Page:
IntercontinentalExchange to acquire NYSE for $8.2 billion
IntercontinentalExchange, based in Atlanta, will pay $33.12 a share for the owner of the New York Stock Exchange, 38 percent above Wednesday's closing price, according to a statement Thursday. Both boards approved the proposal and the companies expect to complete the transaction in the second half of 2013. Last year, the United States blocked a joint hostile bid by IntercontinentalExchange and Nasdaq OMX Group for the New York-based company on concern the combination would dominate U.S. stock listings.
Merging NYSE Euronext, which owns the biggest exchanges by value of listings in the U.S., France and the Netherlands, with the second-largest futures market underscores both the growing importance of derivatives and the diminishing influence of the 220-year-old NYSE. The Big Board, once the benchmark for global free markets, has seen its share of trading in stocks listed on the exchange decline to 21 percent from 82 percent.
"Not only are they losing volume, they're also getting squeezed in their margins because of all these competitors who have different corporate structures,"
Thomas Caldwell, who oversees about $1 billion as chairman and chief executive officer of Toronto-based Caldwell Securities, said in a telephone interview.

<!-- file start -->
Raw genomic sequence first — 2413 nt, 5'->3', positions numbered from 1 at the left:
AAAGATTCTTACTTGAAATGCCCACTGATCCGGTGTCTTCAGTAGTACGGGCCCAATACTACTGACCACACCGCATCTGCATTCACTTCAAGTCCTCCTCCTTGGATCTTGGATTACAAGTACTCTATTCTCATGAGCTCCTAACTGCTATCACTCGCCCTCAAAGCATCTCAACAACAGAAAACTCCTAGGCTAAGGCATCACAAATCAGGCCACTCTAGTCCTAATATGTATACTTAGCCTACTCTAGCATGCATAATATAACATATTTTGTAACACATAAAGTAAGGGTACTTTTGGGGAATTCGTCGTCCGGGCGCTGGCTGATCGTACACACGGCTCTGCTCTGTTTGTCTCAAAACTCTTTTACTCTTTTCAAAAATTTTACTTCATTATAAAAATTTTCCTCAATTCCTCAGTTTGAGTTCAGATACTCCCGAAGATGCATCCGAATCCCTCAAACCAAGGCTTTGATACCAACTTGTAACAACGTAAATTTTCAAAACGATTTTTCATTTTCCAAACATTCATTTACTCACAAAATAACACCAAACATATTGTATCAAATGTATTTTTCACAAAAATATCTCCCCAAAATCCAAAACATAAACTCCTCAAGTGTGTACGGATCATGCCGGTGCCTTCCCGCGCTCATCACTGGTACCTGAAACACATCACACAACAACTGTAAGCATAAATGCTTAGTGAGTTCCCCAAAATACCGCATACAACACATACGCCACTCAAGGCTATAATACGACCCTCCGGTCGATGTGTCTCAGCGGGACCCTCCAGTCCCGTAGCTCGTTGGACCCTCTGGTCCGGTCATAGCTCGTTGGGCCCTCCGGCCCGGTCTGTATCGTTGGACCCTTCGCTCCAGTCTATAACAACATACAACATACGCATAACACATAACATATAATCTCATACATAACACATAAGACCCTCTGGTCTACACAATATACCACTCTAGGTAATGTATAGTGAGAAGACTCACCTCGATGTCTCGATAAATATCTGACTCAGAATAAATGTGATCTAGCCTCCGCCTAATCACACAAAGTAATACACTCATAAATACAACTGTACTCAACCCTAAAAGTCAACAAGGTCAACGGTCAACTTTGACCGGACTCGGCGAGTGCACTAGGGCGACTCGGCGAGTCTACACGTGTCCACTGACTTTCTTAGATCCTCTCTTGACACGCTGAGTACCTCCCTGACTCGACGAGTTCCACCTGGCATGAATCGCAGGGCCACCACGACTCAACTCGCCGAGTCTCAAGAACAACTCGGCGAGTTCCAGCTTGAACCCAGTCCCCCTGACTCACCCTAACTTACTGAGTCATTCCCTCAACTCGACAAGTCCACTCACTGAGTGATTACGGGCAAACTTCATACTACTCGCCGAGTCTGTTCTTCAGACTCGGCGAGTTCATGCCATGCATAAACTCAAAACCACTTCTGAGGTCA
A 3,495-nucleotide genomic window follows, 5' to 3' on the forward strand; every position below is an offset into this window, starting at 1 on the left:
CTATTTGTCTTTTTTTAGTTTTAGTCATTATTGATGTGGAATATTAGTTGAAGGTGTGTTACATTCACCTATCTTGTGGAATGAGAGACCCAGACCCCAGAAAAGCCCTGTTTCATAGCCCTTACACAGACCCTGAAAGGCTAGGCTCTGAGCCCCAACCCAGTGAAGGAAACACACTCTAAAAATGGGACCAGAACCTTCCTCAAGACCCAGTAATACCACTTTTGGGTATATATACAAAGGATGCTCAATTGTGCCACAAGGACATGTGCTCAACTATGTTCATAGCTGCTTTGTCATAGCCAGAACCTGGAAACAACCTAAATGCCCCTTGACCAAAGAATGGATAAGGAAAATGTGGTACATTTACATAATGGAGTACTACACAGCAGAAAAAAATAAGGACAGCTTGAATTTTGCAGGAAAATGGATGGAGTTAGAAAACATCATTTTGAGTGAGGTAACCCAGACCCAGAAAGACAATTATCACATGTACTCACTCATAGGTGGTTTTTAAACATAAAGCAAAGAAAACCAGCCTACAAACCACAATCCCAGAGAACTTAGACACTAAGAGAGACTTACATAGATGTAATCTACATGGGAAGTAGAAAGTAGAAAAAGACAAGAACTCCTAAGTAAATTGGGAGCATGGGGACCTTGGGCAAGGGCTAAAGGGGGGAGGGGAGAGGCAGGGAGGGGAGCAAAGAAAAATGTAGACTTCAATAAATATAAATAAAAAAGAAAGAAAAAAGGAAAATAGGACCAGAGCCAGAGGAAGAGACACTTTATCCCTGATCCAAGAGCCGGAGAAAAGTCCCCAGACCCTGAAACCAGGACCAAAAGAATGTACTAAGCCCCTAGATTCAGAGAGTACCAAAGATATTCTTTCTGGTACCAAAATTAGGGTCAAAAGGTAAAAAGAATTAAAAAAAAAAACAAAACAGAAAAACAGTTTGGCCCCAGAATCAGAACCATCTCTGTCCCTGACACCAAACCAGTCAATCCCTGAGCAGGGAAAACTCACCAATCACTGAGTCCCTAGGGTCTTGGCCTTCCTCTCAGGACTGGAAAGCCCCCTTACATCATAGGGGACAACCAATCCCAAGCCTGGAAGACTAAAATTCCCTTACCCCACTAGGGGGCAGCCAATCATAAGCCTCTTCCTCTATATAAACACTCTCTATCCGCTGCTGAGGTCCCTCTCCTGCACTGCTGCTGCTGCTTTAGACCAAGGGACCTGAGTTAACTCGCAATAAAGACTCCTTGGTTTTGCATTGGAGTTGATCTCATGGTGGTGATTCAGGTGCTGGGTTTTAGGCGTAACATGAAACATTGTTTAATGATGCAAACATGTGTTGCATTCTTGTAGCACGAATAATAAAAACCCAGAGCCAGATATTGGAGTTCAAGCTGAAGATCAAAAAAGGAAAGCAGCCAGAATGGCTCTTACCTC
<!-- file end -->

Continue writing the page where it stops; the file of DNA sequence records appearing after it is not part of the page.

His firm owns shares of NYSE and ICE. Jeffrey Sprecher, the chief executive officer of IntercontinentalExchange, will head the combined company, with NYSE CEO Duncan Niederauer becoming president. The companies plan to explore an initial public offering for NYSE's European equity unit.
IntercontinentalExchange's market value has grown to $9.3 billion as its shares rose 7.4 percent in 2012, data compiled by Bloomberg show.
A takeover would mark an unusual success after more than $32 billion of exchange takeovers failed since October 2010.
"This is a much easier deal to get done," said Brian Barish, who helps oversee about $7 billion including about 4 million NYSE Euronext shares as president and chief investment officer of Denver-based Cambiar Investors. "When Nasdaq was talking about doing something with NYSE, there were obvious antitrust market concentration problems. ICE is a totally different story because they don't do equities."